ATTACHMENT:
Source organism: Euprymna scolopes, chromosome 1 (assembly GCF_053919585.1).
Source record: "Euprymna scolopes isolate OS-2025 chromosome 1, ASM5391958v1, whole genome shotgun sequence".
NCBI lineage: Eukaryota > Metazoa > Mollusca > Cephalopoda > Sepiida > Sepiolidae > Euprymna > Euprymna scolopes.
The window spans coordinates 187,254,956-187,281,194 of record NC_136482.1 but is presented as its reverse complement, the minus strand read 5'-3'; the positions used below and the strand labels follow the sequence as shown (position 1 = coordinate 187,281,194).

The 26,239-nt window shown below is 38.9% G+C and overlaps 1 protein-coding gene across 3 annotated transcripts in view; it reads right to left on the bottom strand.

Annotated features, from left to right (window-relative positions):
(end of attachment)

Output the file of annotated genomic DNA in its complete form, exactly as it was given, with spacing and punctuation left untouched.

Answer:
Source organism: Euprymna scolopes, chromosome 1 (assembly GCF_053919585.1).
Source record: "Euprymna scolopes isolate OS-2025 chromosome 1, ASM5391958v1, whole genome shotgun sequence".
NCBI lineage: Eukaryota > Metazoa > Mollusca > Cephalopoda > Sepiida > Sepiolidae > Euprymna > Euprymna scolopes.
The window spans coordinates 187,254,956-187,281,194 of record NC_136482.1 but is presented as its reverse complement, the minus strand read 5'-3'; the positions used below and the strand labels follow the sequence as shown (position 1 = coordinate 187,281,194).

The 26,239-nt window shown below is 38.9% G+C and overlaps 1 protein-coding gene across 3 annotated transcripts in view; it reads right to left on the bottom strand.

Annotated features, from left to right (window-relative positions):